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Egyptian Goddesses
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Amenti, Lady at the Gates

This Goddess of the Underworld was responsible for greeting the dead on their arrival in the West. As is often the case in Egyptian religion, Amenti's place was by no means permanent: other tales say Nut, Hathor, Neith or Ma'at greeted the dead.

Ammut,
Devourer of Souls

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Ammut

Ancient Egyptians had no conception of Hell or place of punishment; but after death there came the weighing of the soul in presence of Osiris and Toth wrote the good and evil doings of the soul into a book. If the soul weighed too heavy with sin, the soul was destroyed, devoured by the monster Ammut.

Bastet, Sacred Cat

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Click below to enter her site:

Hathor, Lady Mother

(Het-heru, Het-Hert)
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Hathor

 

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Hathor

Hathor ("House of Horus") is generally presented as a Cow Goddess and Mother Goddess. She is a complex Deity, who is on the one hand a Sky-Goddess and Matron of Love, yet also has a destructive element to Her nature, which is represented in Sachmet. Some versions of the Egyptian creation myth name Her as the Primal Creatrix. Her son was named Ahy.

She had so very many manifestations that eventually seven important ones were selected and widely worshiped as the "Seven Hathors": Hathor of Thebes, Heliopolis, Aphroditopolis, Sinai, Momemphis, Herakleopolis, and Keset.

Responsible For: Music and Dancing, also Drunkenness, Underworld, Women, Joy, Motherhood, Love, Lighthearted Pleasure, Justice. She was combined with many other goddesses such as Bast, Nut, Tefnut and Sachmet. Later Isis-Hathor formed one Goddess. 

Symbols: cow, solardisc, lioness, falcon (being the mother of Horus from Edfu), cobra, sistra and musical instruments; drums and castanet-like clappers; pregnant mothers, mirrors and cosmetic items.

Offerings: milk, pomegranates, rich and/or sweet foods, wine (especially red), mirrors, and expensive items, including myrrh, incense, precious stones and metals, clothing and cosmetics.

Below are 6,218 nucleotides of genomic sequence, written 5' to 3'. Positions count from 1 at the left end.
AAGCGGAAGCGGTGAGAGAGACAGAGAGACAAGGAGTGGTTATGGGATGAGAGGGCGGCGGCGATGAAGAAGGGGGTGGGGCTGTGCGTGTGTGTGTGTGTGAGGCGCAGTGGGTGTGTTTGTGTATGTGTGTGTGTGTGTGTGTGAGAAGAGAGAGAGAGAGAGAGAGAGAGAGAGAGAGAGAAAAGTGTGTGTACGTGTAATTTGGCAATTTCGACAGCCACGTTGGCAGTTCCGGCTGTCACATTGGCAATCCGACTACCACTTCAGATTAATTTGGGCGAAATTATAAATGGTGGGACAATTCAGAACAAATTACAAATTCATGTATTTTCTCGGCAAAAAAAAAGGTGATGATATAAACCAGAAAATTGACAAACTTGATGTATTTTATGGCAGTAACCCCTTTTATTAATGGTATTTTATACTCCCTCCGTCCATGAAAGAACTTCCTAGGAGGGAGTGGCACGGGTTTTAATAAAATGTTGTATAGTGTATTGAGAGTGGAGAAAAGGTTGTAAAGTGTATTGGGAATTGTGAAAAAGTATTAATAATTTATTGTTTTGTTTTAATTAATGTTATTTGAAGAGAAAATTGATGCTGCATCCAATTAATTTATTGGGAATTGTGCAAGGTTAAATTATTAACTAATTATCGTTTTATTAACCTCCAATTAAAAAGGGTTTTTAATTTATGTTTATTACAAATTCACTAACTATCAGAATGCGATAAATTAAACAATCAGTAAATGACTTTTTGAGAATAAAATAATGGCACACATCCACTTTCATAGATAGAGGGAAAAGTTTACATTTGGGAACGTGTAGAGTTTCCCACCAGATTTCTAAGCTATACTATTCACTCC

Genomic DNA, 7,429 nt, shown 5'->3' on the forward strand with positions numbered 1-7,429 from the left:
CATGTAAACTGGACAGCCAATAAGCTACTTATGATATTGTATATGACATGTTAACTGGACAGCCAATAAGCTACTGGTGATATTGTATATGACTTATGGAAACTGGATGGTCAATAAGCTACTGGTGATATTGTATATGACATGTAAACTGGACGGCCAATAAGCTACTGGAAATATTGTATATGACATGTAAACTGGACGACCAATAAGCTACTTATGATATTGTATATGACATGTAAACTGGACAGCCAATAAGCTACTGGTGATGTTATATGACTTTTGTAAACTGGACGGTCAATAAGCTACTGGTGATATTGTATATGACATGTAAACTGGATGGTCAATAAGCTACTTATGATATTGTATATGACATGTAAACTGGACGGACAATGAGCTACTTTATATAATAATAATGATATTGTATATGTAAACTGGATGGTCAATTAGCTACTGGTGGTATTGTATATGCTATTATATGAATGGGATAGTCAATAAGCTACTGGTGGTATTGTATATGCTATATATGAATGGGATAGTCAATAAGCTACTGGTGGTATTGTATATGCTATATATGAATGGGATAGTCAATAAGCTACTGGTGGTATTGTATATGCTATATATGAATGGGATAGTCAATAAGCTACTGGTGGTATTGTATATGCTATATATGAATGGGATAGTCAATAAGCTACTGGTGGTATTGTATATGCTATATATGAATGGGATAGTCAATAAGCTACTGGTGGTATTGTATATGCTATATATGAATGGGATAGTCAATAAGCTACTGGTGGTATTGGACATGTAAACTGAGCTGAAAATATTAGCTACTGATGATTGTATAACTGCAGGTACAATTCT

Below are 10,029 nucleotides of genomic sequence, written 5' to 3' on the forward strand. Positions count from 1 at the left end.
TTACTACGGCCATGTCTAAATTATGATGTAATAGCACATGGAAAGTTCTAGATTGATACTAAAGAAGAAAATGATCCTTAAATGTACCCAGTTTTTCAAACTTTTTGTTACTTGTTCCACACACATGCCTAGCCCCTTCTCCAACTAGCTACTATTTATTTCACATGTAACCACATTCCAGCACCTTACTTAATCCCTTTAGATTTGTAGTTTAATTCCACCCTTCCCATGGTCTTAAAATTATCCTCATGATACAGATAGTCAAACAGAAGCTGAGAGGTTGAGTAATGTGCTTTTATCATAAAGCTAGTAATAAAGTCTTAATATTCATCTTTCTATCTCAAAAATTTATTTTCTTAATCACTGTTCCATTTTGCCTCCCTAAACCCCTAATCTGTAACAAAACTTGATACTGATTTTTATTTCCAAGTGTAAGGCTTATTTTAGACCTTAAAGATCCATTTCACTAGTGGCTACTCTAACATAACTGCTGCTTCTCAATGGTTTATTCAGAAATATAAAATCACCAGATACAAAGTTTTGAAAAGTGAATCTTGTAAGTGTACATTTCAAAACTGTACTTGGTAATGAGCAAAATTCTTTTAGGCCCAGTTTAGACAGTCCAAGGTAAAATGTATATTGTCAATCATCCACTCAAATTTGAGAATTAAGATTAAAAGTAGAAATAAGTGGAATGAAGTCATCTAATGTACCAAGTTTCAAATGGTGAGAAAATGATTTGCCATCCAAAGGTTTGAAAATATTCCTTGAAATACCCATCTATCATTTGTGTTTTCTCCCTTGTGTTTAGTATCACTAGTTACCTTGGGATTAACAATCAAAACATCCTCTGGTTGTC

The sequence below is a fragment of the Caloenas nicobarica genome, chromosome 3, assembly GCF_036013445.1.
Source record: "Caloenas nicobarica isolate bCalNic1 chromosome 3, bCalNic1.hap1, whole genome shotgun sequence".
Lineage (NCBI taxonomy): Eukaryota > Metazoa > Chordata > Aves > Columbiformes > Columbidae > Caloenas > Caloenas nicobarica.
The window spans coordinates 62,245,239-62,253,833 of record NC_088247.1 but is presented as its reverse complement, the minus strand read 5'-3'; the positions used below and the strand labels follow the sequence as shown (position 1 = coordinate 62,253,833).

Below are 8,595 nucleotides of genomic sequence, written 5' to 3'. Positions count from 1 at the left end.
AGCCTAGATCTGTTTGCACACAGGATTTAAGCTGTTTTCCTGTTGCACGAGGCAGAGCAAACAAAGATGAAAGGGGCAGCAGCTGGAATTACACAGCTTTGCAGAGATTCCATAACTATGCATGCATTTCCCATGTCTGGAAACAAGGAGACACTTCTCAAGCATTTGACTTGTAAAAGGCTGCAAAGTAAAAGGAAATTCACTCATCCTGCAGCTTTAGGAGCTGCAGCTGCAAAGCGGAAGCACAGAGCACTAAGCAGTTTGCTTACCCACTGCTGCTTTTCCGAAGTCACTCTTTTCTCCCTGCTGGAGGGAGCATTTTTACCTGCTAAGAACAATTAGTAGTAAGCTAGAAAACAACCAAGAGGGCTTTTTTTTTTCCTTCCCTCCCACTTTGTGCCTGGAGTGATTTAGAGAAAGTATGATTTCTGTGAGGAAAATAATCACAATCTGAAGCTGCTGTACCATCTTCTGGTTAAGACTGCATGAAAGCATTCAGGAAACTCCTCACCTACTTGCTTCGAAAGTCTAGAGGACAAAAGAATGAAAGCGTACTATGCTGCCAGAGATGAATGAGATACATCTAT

Hequet

Consort of Khnum, the creator God of mankind.

Isis, Lady of Life

 

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Isis is the most well-known Egyptian Deity. Isis was the daughter of Nut, wife of Osiris, and mother of Horus. She was sometimes called Aset. When Osiris was killed by his brother Set, his body was set adrift in the Nile and Isis began her search for him. When she found him, Set learned of it and stole his body, chopped it into pieces, and threw it into the water again. Isis retrieved her husband and reassembled him.

Isis assumed, during the course of Egyptian history, the attributes and functions of virtually every other important goddess in the land. Her most important functions, however, were those of motherhood, marital devotion, healing the sick, and the working of magical spells and charms. She was believed to be the most powerful magician in the universe, owing to the fact that she had learned the Secret Name of Ra from the god himself.

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Her sacred instrument: the Sistrum

Her worship flourished in Egypt for all of its three thousand years. In the beginning she was a protective mother goddess of birth, life and death and later transformed into the Highest of All.

Her faith eventually spread throughout the Near East and Mediterranean. In later Rome her cult became very important: the roads and ships of the Roman Empire carried Isis to ancient France, Germany and Britain.

Symbol: The throne sign.

The cult of Isis spread from Alexandria throughout the Hellenistic world after the 4th century BC. It appeared in Greece in combination with the cults of Horus, her son, and Serapis, the Greek name for Osiris. The Greek historian Herodotus identified Isis with Demeter, the Greek goddess of earth, agriculture, and fertility. The tripartite cult of Isis, Horus, and Serapis was later introduced (86BC) into Rome in the consulship of Lucius Cornelius Sulla and became one of the most popular branches of Roman religion. It later received a bad reputation through the licentiousness of some of its priestly rites, and subsequent consuls made efforts to suppress or limit Isis worship. The cult died out in Rome after the institution of Christianity, and the last remaining Egyptian temples to Isis were closed in the middle of the 6th century AD.

   

Ma'at, Cosmic Balance

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maat20.jpg There is much debate among Egyptologists as to whether Ma'at is an "actual" Goddess or only the personification of a concept. Many Egyptian temples show Her in human form. She symbolized truth, cosmic balance, right order, justice, natural law, was very much the idea at the heart of Egyptian civilization. Ma'at was a daughter of Re and the consort of Thot.

Her feather of truth was weighed against the sins of the soul (see Ammut): In funerary scenes and pictures depicting the underworld, the figure of Ma'at or her feather was placed on the opposite side of the scale from the heart of the deceased. If the scale balanced, the deceased was allowed to go on to the afterlife. If not, she was given to Ammut to devour. Thus the red plume of Ma'at itself became a hieroglyph for "truth".

All civil laws in Egypt were held up to the "Law of Ma'at", which essentially was a series of old conceptions and morals dating to the earliest times in Egypt. A law contrary to the Law of Ma'at would not have been considered valid in Egypt.

Symbols: ostrich feather, scales of judgment.

Offerings: ostrich feathers, heart-amulets, items associated with the legal process, clean sand (strewn in front of a ritual procession to demonstrate purity). Ma'at is also used as an offering to specific Names when it is embodied as a concept rather than a Name proper; in antiquity as well as currently, either an ostrich feather or a statue of Ma'at is used for the purpose.

Mafdet A goddess of "divine vengance"
as I like to call it, she is represented by a cat
running up the blade of a sword, and often one who deals out the punishment met out by the greater. (from an Email of Emily, thx :-)